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Tomato festival in Spain

'La Tomatina' is a very popular tomato festival in Spain where some 45,000 people throw tomatoes at each other. It takes place every year in Buñol on the last Wednesday of August. Buñol is a small village 40 km from the Spanish city of Valencia. The festival has been around for more than 60 years, and every year more people from all over the world flock to the tomato throwing.

  • It all started in 1945 during a parade of giants and big heads (Los Gigantes y Cabezudos) when a group of angry boys started throwing tomatoes during a scuffle. It is now one of Spain's most popular festivals.
  • It begins the night before when, as part of tradition, large pans of paella are prepared on a fire. When the starting gun is fired at 11 a.m. the next day, the tomatoes fly around your ears and you are literally in the (tomato) puree. Less than 3 hours later, the village is completely clean of tomatoes and you don't see any more of them.

History of "La Tomatina

It is always interesting to know how an event began, especially with such a curious and funny event as 'La Tomatina'. During the event of the so-called 'Los Gigantes y Cabezudos,' a fight suddenly broke out and some angry boys looted a vegetable stand and started throwing tomatoes. They were arrested and had to pay for the damage done. Curiously, on the same day a year later, the same boys again began throwing tomatoes, this time brought from home. Again they were arrested. After keeping this up for several years, it became a tradition, but without official status.

Unfortunately, in 1957 the tradition was broken by a ban. Punishment followed for those who did throw tomatoes. A funeral was held by the residents, where they carried a coffin with a tomato and buried it.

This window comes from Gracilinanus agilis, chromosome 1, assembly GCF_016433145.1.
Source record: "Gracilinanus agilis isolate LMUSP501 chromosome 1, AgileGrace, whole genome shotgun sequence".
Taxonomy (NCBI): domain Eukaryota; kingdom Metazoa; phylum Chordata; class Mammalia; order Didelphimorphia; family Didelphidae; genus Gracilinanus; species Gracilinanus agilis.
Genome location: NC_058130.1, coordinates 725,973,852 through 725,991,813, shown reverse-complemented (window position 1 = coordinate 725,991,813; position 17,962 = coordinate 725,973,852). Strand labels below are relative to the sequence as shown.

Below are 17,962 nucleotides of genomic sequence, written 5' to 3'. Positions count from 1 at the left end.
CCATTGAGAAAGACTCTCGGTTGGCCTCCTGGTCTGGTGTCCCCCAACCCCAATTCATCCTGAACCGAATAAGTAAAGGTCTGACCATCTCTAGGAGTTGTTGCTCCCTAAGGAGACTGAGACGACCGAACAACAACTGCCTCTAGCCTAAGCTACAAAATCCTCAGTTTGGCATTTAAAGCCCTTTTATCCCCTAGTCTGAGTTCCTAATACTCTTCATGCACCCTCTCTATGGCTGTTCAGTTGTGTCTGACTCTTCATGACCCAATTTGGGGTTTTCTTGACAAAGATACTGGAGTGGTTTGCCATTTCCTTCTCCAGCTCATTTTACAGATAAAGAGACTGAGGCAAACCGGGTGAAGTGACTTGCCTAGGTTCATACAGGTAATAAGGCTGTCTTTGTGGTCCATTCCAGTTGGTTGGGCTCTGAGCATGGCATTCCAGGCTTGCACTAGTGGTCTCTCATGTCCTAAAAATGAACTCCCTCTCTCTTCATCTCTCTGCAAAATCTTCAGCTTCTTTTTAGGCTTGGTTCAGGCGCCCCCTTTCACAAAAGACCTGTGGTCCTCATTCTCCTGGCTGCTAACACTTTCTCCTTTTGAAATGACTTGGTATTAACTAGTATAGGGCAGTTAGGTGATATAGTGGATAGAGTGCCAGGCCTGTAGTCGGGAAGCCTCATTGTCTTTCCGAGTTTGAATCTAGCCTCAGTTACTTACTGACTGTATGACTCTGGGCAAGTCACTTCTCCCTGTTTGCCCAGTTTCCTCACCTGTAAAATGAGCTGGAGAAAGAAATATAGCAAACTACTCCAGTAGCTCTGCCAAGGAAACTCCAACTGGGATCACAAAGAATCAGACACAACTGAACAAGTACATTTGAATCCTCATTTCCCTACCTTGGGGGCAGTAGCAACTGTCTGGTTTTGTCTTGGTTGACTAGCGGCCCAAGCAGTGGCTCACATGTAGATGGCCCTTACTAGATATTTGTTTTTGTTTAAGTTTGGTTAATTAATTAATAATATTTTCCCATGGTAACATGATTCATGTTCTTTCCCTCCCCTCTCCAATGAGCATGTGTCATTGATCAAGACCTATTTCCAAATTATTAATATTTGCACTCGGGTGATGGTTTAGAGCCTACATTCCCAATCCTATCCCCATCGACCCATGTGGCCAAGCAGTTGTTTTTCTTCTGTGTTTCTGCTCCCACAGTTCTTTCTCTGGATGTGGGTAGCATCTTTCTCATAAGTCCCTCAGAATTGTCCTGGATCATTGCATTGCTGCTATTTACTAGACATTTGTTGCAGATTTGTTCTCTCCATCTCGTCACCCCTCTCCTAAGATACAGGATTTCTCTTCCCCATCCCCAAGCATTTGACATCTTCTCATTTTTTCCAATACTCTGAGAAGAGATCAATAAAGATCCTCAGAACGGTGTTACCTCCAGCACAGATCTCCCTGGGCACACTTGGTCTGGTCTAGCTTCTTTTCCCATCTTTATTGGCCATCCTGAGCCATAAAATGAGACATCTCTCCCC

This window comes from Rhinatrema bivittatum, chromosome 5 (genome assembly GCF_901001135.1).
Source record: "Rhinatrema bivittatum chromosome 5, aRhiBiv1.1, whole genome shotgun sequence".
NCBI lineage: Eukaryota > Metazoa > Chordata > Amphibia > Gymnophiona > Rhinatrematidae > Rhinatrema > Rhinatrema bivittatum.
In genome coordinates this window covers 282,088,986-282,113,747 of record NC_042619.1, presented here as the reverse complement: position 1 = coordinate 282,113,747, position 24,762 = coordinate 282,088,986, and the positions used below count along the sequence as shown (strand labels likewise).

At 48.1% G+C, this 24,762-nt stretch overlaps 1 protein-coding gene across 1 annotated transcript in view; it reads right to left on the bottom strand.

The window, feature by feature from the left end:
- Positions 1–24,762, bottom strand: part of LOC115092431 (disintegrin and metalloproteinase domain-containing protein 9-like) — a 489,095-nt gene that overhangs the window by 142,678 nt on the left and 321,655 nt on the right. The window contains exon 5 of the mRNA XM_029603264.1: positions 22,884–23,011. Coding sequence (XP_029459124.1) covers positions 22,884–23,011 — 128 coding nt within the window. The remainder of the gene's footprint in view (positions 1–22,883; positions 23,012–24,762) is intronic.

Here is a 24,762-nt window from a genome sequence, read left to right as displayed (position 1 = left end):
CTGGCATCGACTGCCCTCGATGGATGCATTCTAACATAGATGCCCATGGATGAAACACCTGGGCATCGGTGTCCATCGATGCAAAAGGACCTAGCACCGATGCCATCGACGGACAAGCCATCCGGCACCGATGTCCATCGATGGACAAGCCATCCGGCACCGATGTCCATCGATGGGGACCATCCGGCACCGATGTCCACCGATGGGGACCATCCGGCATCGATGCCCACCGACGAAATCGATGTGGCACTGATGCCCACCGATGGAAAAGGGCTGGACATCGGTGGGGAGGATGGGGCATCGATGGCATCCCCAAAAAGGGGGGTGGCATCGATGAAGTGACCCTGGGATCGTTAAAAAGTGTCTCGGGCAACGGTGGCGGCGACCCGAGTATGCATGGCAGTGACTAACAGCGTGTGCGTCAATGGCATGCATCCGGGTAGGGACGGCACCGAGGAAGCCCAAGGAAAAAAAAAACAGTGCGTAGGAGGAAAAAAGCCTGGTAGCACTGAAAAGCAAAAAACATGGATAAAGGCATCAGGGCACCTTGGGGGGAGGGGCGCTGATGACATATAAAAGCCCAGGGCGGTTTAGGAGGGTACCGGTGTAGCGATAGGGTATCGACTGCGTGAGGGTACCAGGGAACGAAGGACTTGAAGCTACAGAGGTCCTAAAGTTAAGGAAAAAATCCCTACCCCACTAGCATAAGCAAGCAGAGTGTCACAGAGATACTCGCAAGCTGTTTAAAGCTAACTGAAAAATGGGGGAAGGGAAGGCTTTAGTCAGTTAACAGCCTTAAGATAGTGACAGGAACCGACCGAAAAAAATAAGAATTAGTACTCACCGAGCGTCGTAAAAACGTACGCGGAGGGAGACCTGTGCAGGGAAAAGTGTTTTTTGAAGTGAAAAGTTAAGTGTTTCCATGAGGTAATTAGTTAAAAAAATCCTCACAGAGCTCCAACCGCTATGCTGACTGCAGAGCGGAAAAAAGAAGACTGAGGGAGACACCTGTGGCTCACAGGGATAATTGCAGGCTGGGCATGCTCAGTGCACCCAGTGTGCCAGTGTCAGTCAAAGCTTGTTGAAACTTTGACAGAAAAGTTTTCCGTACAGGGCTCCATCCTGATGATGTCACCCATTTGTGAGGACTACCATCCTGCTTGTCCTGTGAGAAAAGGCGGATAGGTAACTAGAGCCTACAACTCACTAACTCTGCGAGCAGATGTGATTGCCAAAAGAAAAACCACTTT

A few years later, they were still allowed to continue the tradition, though with strict rules. From then on, things went fast. The tradition became more and more famous, climbing a soaped pole to get the ham became the starting shot of tomato throwing, in 1975 a festival organization for the event was created and from 1980 all the tomatoes are even sponsored by the village's municipality.

Course of the festival

Actually, it begins the night before when large pans of paella are prepared on a fire. In the morning, all the windows are covered to keep them from the red gunk as much as possible and then it can begin. First the soaped pole must be climbed (the winner gets a big leg of jámon serrano, smoked ham) and when the top is reached everyone shouts, "Tomatoes!" The fireworks are set off and the tomato throwing can begin. For a whole hour the tomatoes fly around your ears and nowhere are you safe from this red goo. It only takes a moment and you are already up to your shins in tomato paste. After an hour of chaos, fireworks are shot into the air again and everyone stops throwing them. The big cleanup can begin!

The big cleanup

Everywhere you look you see red. All the houses, all the people and all the buildings. This seems like an impossible job. Yet every year they manage to have the city spick and span after a few hours. Participants are sprayed clean with garden hoses and with the help of the fire department or simply take a dip in the nearby river.

Facts

The festival has always been free to all, until last time in August. Since 50,000 people already came to the small village last year, the festival organization chose to start selling a maximum of 20,000 tickets in order to limit the number of visitors.

In addition, there are some rules during the event, but fairly few people follow them. For example, you must first crush the tomato before throwing it and clothing may not be torn off. Also, it is not smart to climb stairs or the like since you will become the target of some 20,000 people.

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